Tuesday, November 2, 2010

"I know it's your day off, but..."

I often get calls that start with that phrase.  I know it comes from a good place, but it gives me reason to make the following statement:

Contrary to popular belief, priests do NOT only work one day a week.

In fact, I would say in the long run that any dutiful and consciencous priest works far and above the standard 40-hour work week that most people do.  Granted, this work week is not divided into 9-5 days, which is part of the charm of this vocation, but this can also be one of its greatest drawbacks.  While it means that a priest has a very flexible schedule, it also means that we are NEVER off the clock.  Should an emergency arise such as an accident, a death, a serious illness or a need for immediate baptism (bear in mind, just because you might not see these situations as emergencies does not mean that everbody else shares your opinion), a priest must respond (incidentally, this also applies to our day off, but I don't want to muddy the waters).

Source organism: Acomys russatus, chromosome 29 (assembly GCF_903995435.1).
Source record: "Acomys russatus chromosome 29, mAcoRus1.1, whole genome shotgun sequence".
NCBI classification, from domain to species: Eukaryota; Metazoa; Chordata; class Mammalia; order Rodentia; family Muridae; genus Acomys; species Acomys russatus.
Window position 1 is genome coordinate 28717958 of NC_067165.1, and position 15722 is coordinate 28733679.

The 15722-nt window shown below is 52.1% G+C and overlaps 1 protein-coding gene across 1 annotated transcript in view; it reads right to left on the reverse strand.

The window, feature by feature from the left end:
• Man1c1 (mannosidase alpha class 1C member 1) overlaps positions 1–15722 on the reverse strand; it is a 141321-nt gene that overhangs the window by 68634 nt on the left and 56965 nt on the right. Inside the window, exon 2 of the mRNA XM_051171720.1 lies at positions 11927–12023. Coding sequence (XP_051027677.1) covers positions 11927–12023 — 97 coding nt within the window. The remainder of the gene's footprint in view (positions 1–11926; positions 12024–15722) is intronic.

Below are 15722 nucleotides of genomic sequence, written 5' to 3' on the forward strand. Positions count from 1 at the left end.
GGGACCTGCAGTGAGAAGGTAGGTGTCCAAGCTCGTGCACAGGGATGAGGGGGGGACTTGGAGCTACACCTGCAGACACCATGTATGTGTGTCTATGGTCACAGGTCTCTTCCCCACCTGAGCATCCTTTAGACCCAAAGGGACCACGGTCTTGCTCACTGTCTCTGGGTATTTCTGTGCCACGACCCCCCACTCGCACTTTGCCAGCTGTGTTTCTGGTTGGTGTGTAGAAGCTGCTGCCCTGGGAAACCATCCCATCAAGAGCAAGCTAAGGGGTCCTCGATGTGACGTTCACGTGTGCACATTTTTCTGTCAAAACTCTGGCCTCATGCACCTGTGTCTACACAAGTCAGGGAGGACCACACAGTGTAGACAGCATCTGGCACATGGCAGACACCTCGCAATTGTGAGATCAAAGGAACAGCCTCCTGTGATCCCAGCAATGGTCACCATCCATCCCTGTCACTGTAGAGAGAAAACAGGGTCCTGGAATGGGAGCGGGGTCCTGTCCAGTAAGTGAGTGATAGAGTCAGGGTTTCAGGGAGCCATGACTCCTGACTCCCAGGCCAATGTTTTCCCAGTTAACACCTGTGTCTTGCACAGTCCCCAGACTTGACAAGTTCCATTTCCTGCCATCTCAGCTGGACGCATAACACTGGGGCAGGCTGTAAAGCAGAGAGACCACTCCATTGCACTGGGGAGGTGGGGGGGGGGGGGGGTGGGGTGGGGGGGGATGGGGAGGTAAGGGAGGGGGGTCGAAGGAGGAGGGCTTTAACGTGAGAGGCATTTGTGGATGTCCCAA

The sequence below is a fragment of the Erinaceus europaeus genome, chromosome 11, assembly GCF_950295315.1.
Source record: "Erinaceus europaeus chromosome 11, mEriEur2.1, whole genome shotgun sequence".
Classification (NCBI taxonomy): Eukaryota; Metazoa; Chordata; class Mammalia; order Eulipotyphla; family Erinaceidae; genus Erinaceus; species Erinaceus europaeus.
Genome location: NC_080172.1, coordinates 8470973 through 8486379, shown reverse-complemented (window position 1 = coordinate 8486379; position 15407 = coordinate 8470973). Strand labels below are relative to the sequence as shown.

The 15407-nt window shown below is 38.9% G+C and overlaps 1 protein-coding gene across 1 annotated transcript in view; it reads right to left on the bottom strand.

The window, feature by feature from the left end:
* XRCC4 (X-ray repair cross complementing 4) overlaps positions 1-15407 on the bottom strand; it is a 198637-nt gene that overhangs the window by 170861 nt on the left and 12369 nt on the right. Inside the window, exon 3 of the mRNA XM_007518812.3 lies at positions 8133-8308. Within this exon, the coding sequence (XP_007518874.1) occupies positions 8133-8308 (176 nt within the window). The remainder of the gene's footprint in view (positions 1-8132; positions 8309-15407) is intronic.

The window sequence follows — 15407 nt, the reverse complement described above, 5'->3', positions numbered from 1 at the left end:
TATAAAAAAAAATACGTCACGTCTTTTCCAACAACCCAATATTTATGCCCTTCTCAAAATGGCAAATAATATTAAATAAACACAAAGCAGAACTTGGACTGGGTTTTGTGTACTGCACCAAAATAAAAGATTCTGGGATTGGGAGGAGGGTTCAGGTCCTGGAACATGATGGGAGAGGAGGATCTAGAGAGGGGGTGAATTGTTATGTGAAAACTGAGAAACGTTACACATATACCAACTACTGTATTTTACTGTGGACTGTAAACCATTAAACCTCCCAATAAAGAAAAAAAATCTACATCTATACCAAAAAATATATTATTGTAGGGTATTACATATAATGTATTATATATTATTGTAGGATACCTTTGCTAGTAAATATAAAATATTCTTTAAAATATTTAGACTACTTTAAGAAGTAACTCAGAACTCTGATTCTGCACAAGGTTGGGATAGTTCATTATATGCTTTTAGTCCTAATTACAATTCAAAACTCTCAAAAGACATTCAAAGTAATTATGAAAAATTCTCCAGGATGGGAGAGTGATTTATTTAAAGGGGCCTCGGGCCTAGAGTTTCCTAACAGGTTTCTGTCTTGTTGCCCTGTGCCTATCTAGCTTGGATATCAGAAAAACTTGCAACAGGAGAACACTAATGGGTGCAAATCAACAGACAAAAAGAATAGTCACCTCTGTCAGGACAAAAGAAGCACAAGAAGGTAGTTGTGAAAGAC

That is the commitment we have made.

But while most careers benefit from a discrete and clear start of day and end of day, priesthood does not.  For example, if you work at a call center, at 5o'clock you head home and no one expects you to continue taking calls from your home.  Priesthood does not permit this boundary.  We are required to be available pretty much all the time.

This is why many priests, often at the risk of coming off as jerks, guard their day off like a dog with a bone.

We are entitled to one day off a week, which you will note is half of what you probably get.  This is balanced out by the fact that, as I mentioned, this is not a 9-5 vocation.  The problem with just about any helping profession is that we are motivated by a genuine concern for people, and that can lead to a lack of healthy boundaries on our part.  This means that it can be very difficult for a priest to stake out time for his/herself.

In order to stay sane, healthy and productive, a priest must therefore guard his/her day off strictly.  Often, it is the only time he/she gets to spend with his/her family or to engage in leisure activities which are so essential to a balanced lifestyle.

So priests, let people know when your day off is and stick to it with no shame or guilt because you need time off like everybody else.

There being two sides to this coin, I would also appeal to parishioners to respect their clergy's day off.

1 comment:

  1. Hey Jason:

    I am thinking that I should find out when you have your day off so I don't bother you LOL